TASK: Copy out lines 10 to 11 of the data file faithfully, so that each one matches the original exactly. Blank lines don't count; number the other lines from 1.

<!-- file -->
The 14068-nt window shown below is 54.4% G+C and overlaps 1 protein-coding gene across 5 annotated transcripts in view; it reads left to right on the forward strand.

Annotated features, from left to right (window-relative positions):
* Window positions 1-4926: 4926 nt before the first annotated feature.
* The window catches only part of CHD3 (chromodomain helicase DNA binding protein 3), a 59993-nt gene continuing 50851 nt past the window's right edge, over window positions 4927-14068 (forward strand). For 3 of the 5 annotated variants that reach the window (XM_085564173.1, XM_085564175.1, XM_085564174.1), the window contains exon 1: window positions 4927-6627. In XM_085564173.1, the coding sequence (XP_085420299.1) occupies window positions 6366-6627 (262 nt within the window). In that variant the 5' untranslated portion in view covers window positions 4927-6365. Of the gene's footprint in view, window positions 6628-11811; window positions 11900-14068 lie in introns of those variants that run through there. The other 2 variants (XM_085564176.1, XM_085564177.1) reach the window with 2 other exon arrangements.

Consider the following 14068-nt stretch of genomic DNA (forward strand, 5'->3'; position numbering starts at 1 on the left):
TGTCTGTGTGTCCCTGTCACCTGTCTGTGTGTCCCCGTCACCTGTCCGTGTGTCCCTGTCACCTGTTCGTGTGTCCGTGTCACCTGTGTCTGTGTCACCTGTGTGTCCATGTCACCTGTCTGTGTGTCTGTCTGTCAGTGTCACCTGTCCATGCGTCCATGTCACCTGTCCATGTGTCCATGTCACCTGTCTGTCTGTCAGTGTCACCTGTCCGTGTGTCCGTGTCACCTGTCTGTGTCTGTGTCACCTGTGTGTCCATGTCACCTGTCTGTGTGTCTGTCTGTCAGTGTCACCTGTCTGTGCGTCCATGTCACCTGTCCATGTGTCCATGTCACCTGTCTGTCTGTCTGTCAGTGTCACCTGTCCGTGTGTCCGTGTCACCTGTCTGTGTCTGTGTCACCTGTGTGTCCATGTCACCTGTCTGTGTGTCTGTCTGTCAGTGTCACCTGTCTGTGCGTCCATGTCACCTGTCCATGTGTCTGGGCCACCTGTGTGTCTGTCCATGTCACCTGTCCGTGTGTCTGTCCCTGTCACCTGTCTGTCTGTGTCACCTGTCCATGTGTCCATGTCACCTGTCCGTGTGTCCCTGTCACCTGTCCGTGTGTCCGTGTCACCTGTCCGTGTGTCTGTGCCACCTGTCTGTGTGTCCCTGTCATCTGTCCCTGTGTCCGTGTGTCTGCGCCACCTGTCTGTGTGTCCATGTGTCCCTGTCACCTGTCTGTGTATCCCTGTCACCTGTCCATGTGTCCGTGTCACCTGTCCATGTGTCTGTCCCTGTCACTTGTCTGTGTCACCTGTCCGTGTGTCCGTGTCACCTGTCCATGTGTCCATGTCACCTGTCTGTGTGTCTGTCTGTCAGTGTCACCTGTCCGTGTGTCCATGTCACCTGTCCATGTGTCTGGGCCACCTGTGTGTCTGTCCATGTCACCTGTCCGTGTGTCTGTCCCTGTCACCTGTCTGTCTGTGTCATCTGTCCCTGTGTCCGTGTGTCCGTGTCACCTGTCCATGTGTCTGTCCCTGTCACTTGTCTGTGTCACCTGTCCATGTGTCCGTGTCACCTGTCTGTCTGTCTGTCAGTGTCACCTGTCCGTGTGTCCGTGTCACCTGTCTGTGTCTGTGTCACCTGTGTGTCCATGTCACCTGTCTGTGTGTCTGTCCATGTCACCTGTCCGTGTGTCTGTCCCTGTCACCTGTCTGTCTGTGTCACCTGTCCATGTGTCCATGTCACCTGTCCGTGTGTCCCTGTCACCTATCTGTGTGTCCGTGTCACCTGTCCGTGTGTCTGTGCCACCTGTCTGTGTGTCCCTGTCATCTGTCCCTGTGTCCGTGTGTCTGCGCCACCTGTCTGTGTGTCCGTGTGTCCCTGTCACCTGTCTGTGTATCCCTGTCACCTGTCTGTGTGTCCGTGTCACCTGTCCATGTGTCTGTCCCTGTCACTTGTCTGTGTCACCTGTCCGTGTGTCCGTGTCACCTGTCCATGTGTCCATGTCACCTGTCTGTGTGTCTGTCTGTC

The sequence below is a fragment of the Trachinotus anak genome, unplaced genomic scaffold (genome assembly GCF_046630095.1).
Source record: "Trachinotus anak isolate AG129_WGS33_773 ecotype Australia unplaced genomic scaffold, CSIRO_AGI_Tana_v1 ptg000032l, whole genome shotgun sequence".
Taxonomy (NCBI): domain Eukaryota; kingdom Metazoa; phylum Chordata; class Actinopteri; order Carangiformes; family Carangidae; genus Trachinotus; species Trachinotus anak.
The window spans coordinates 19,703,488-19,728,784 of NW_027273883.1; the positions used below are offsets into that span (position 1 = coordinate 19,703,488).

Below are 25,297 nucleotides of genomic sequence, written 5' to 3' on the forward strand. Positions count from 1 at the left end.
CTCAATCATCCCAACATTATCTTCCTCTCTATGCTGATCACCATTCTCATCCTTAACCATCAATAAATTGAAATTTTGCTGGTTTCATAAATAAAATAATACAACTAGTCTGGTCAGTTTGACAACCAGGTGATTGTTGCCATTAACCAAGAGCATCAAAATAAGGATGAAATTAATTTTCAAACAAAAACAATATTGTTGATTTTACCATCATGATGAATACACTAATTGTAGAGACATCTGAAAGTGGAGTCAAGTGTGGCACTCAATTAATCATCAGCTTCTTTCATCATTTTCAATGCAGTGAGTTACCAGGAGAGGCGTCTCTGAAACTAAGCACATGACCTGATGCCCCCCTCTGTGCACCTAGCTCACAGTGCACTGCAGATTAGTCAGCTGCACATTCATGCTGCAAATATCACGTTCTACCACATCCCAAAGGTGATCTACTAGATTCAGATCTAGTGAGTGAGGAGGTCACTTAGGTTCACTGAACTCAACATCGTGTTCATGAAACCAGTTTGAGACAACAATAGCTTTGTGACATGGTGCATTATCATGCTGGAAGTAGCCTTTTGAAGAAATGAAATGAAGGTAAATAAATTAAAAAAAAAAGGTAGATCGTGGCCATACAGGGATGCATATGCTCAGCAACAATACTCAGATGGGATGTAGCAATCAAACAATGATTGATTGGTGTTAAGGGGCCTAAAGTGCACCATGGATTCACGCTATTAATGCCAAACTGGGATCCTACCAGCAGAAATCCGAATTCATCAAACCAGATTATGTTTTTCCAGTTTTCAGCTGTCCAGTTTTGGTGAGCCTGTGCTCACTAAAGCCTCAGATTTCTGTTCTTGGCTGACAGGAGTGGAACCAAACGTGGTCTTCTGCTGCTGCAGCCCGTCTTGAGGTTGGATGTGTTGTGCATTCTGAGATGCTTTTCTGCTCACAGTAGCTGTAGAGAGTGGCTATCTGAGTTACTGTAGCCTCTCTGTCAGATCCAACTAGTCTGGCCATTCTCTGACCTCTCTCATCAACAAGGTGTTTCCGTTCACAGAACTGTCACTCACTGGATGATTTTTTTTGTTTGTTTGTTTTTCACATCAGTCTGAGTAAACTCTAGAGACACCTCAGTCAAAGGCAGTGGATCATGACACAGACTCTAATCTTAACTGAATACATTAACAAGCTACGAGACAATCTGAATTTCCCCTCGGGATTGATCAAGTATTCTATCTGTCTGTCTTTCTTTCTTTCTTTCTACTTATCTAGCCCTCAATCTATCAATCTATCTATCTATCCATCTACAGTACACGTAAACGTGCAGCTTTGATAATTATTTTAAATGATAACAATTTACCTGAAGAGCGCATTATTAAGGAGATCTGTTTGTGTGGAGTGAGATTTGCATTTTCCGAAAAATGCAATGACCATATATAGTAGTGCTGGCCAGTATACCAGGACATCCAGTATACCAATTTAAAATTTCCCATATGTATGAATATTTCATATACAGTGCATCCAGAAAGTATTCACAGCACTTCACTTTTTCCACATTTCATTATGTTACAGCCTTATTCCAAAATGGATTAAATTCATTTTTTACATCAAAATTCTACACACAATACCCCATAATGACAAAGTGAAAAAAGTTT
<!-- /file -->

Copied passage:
The window spans coordinates 19,703,488-19,728,784 of NW_027273883.1; the positions used below are offsets into that span (position 1 = coordinate 19,703,488).

Below are 25,297 nucleotides of genomic sequence, written 5' to 3' on the forward strand. Positions count from 1 at the left end.